Art, Feminism and a Celebration of Life in 'Everybody Knows...Elizabeth Murray'

Oct 10, 2017

It's a daunting task to capture a life well-lived.

Shortly before her death from cancer in 2007 at age 66, New York painter Elizabeth Murray was one of only five women to have a retrospective exhibit at the Museum of Modern Art. She had “made it” much earlier than that, starting in the 1980s, but the exhibit was a crowning moment in a career that had involved some risks and a lot of pluck.

Filmmaker Kristi Zea met Murray in the late '80s as part of a women's retreat in the Utah wilderness. The small group of mostly artist-moms wanted to unwind from careers and city life. Zea, who has worked as a production designer on films directed by Martin Scorsese and Jonathan Demme, became fast friends with Murray.

Zea's documentary Everybody Knows…Elizabeth Murray is part of the 2017 Milwaukee Film Festival.

Zea began filming before she even knew of Murray’s cancer diagnosis. She says that the movie is a celebration of Murray's life and vibrancy, and that she never contemplated the talented painter's untimely death. "I felt like if anybody could beat [cancer], Elizabeth could beat it," she says, "because she had such drive, such ambition and an amazing amount of support from her family."

"I just felt that there never was going to be a moment where she wasn't on this planet," Zea recalls, adding that there wasn't despair even up to the end of Elizabeth's life. "There was such a joy in her being able to paint until she was very, very weak and appreciate what life had to offer, and I think I wanted to keep that spirit going in the film," she says.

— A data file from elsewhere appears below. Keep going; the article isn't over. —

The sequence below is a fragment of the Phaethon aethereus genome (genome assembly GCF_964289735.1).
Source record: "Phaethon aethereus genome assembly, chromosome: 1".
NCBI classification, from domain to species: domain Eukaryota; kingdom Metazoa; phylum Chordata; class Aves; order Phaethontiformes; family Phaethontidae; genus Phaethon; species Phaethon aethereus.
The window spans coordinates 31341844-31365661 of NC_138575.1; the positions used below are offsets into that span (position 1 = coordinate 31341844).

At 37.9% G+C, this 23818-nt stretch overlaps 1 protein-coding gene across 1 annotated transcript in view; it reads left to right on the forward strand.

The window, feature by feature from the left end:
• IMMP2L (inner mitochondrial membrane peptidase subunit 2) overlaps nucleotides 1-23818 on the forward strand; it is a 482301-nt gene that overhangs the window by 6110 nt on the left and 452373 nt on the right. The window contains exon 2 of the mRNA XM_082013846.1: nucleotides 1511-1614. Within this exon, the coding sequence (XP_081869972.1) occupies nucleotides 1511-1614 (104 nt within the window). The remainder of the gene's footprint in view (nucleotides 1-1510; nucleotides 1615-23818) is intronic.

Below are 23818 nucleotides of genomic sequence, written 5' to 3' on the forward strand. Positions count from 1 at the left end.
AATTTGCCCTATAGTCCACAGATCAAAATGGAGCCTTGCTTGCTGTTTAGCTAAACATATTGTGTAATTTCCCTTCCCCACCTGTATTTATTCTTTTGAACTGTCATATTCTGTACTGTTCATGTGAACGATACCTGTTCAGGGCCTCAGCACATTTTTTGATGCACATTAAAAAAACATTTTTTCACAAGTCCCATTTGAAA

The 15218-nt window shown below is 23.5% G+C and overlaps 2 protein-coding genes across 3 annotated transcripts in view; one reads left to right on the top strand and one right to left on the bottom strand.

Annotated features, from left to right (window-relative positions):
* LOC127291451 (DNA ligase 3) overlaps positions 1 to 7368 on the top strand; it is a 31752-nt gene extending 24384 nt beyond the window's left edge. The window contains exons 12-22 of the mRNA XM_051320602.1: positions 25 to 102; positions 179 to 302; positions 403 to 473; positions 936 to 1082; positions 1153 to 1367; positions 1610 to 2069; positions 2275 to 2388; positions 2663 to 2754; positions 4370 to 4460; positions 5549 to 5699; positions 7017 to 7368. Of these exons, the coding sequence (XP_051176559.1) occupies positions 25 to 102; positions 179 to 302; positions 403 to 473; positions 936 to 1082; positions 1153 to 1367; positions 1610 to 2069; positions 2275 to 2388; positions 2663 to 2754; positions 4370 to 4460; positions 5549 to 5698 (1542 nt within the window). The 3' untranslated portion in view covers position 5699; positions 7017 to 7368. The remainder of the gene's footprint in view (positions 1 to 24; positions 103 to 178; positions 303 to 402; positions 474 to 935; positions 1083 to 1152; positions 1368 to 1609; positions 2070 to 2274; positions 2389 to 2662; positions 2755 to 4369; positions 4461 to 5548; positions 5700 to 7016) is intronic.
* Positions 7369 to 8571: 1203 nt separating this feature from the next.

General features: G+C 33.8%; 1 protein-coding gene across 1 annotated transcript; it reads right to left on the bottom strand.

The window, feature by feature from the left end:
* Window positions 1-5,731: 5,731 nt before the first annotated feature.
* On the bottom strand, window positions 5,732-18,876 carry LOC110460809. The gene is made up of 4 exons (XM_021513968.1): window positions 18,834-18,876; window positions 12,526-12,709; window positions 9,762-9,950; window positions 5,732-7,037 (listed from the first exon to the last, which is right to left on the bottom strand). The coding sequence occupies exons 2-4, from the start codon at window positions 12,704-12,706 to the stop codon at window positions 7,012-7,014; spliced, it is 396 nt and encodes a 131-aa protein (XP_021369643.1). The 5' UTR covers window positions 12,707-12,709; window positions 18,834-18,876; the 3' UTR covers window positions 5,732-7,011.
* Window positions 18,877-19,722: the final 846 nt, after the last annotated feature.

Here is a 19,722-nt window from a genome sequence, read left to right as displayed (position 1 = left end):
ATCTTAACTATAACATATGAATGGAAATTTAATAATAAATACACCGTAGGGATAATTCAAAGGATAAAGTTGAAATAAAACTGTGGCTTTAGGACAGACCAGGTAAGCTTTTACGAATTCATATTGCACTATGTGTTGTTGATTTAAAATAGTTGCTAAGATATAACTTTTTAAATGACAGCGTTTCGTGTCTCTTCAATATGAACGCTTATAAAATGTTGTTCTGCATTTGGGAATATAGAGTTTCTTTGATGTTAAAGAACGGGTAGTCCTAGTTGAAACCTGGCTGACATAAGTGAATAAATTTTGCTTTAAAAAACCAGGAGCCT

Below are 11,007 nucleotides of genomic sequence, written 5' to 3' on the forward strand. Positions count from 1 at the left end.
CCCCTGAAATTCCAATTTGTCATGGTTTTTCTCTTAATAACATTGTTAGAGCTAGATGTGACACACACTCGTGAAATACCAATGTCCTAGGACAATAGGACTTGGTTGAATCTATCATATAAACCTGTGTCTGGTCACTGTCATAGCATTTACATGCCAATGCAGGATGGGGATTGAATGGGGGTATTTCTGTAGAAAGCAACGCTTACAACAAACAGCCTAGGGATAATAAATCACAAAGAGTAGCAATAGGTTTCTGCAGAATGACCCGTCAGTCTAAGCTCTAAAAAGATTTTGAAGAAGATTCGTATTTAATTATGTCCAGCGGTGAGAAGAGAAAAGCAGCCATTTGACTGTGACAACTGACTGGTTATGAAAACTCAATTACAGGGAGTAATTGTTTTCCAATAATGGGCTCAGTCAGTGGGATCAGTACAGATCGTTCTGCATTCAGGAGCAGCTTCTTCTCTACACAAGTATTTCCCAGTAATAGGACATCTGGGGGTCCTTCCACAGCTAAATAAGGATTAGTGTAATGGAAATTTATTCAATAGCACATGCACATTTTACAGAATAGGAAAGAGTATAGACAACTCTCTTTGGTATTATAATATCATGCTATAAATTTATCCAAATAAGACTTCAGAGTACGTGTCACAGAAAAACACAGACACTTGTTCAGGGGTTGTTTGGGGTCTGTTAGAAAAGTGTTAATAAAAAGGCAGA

The film covers Murray's life as a painter, touching upon an insecure childhood with a gambling father, a lucky break in a teacher sending her to the Art Institute of Chicago, motherhood, and another break of being chosen by a major gallery owner in New York City in the 1980s.

Acclaimed actress Meryl Streep reads from Murray's journals throughout the documentary, complimenting footage from Murray herself and members from the New York art world, family and others. 

Zea says she had no idea how the film was going to turn out in the end. "Obviously, we never know when [death] is going to happen," she states.

The film opens with Murray in the act of painting, declaring, "the more you try and correct a mistake in painting, the worse it gets, and ultimately you have to start over again. Her voice narrates as the camera pans on her work, "the way it looks is the way it looks."

Zea says that even though Murray was ambitious and forward-thinking in her life, this quote divulged her other wisdom. "Sometimes you just want something so bad that you kind of bulldoze your way into something. It's never quite the same. [The advice is] push, but don't push to the point that you break the thing that you're actually going to do." 

Murray's works will be featured in another retrospective at the Pace Gallery in New York City, and Zea's film is showing one last time with the Milwaukee Film Festival on Wednesday October 10, 2017 at 4 pm at the Downer Theater.